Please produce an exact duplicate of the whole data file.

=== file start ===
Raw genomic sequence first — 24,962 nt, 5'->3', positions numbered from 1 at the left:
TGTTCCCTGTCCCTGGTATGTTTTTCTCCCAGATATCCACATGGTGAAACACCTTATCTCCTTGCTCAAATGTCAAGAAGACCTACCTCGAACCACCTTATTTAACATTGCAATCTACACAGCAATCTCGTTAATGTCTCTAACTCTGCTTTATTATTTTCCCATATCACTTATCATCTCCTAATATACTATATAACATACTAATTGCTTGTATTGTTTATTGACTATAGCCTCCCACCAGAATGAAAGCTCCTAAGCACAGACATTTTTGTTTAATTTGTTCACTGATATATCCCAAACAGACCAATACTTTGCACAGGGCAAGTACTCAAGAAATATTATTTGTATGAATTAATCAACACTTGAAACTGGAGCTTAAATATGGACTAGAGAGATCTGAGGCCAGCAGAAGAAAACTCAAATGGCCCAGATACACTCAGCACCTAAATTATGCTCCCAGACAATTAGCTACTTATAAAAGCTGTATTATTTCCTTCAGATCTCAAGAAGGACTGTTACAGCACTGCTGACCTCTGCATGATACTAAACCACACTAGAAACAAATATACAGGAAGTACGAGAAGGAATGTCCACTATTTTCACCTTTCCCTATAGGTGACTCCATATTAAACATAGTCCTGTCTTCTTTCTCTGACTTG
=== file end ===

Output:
Raw genomic sequence first — 24,962 nt, 5'->3', positions numbered from 1 at the left:
TGTTCCCTGTCCCTGGTATGTTTTTCTCCCAGATATCCACATGGTGAAACACCTTATCTCCTTGCTCAAATGTCAAGAAGACCTACCTCGAACCACCTTATTTAACATTGCAATCTACACAGCAATCTCGTTAATGTCTCTAACTCTGCTTTATTATTTTCCCATATCACTTATCATCTCCTAATATACTATATAACATACTAATTGCTTGTATTGTTTATTGACTATAGCCTCCCACCAGAATGAAAGCTCCTAAGCACAGACATTTTTGTTTAATTTGTTCACTGATATATCCCAAACAGACCAATACTTTGCACAGGGCAAGTACTCAAGAAATATTATTTGTATGAATTAATCAACACTTGAAACTGGAGCTTAAATATGGACTAGAGAGATCTGAGGCCAGCAGAAGAAAACTCAAATGGCCCAGATACACTCAGCACCTAAATTATGCTCCCAGACAATTAGCTACTTATAAAAGCTGTATTATTTCCTTCAGATCTCAAGAAGGACTGTTACAGCACTGCTGACCTCTGCATGATACTAAACCACACTAGAAACAAATATACAGGAAGTACGAGAAGGAATGTCCACTATTTTCACCTTTCCCTATAGGTGACTCCATATTAAACATAGTCCTGTCTTCTTTCTCTGACTTG